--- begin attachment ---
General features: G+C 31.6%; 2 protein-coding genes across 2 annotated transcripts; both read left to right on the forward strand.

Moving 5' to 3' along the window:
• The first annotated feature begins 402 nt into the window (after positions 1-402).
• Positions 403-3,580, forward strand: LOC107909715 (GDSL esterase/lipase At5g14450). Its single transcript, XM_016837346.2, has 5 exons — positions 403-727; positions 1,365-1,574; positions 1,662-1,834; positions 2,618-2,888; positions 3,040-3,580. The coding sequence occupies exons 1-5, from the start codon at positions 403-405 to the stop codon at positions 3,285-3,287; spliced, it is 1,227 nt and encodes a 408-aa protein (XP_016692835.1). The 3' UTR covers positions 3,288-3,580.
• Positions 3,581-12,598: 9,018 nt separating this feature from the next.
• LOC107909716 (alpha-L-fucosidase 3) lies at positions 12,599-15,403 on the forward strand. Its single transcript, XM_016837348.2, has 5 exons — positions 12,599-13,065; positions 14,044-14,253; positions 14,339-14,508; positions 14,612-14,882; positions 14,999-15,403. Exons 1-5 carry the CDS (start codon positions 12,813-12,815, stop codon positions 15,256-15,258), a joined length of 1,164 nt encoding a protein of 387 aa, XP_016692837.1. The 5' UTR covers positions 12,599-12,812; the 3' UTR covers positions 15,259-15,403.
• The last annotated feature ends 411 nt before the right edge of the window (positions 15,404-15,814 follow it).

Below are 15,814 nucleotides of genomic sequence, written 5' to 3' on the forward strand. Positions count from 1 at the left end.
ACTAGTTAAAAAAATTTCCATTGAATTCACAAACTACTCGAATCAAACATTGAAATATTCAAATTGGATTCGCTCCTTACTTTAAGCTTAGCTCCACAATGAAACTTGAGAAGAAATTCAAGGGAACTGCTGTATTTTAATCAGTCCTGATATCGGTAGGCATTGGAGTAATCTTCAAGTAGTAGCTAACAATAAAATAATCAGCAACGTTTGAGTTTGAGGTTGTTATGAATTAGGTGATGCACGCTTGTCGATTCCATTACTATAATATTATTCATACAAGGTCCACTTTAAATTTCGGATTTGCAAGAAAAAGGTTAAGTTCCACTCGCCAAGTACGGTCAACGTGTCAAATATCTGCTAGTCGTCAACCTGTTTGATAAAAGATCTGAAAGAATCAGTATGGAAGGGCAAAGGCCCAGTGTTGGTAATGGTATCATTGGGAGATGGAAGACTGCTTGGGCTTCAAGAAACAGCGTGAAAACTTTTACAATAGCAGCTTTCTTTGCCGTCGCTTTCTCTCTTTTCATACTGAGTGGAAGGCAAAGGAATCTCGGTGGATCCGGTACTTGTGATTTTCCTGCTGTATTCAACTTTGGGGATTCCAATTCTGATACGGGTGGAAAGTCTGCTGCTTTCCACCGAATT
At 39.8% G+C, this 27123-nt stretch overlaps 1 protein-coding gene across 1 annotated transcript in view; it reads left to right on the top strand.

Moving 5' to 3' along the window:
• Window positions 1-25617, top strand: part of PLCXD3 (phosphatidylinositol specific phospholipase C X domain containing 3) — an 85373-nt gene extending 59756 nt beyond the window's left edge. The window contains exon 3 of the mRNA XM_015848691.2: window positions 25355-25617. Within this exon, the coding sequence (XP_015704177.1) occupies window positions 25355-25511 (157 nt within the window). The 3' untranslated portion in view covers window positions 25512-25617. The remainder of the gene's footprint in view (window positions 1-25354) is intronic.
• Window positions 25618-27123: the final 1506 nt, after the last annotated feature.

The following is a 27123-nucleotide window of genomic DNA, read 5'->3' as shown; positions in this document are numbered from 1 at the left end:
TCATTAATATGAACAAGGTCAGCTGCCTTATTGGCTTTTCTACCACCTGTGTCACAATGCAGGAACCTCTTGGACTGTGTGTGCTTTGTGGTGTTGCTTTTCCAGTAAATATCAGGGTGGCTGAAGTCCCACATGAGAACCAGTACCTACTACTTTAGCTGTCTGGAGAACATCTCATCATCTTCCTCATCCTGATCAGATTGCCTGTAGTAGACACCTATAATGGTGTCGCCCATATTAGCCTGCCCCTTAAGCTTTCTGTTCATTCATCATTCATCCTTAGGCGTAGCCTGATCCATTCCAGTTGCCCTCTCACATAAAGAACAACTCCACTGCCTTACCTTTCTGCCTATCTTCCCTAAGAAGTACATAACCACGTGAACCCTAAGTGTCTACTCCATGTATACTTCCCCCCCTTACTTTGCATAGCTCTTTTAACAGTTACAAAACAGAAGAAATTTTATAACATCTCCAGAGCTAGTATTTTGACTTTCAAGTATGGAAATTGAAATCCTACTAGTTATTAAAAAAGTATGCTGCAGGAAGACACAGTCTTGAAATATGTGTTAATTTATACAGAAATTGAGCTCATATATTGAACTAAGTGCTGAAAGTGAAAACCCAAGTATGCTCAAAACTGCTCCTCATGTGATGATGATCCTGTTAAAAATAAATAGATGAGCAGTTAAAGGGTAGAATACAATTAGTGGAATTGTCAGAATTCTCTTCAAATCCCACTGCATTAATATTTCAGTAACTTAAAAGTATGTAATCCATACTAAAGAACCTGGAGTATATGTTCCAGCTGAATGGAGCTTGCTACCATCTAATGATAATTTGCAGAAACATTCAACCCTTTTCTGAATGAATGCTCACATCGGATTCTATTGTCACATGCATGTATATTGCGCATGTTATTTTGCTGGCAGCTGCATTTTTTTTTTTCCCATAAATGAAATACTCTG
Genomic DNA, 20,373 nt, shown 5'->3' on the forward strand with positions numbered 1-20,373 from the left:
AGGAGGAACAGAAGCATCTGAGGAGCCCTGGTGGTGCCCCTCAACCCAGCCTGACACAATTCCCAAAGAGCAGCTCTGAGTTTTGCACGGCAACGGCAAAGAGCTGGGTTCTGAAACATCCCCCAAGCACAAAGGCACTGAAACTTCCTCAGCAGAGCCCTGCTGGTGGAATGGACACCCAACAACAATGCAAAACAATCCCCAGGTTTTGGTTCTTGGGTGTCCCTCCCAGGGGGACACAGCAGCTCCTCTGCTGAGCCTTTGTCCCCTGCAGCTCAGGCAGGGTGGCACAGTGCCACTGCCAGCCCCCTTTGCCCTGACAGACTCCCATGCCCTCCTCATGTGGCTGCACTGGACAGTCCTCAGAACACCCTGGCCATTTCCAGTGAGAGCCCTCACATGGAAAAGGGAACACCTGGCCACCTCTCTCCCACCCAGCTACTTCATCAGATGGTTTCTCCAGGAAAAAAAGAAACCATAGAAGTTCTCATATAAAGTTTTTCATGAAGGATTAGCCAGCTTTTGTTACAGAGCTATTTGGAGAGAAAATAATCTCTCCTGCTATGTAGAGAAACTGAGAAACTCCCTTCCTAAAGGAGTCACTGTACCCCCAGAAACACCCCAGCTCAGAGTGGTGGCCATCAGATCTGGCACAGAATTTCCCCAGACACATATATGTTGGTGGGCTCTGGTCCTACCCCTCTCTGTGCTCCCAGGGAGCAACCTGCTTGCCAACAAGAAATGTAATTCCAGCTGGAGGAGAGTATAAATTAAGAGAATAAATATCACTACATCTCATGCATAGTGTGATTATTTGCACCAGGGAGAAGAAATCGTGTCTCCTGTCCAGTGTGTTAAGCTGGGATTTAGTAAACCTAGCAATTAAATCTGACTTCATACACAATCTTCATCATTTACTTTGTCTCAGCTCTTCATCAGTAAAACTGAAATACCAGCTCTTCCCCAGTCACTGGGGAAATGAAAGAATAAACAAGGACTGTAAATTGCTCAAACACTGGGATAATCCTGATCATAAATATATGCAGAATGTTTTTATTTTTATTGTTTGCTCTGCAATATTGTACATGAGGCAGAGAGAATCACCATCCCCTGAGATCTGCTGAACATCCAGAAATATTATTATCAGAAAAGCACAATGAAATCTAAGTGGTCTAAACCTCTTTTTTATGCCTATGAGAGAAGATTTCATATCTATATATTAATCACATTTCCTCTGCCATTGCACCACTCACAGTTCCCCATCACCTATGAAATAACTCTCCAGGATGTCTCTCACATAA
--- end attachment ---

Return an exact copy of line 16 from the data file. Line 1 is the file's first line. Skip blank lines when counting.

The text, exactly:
Genomic DNA, 20,373 nt, shown 5'->3' on the forward strand with positions numbered 1-20,373 from the left: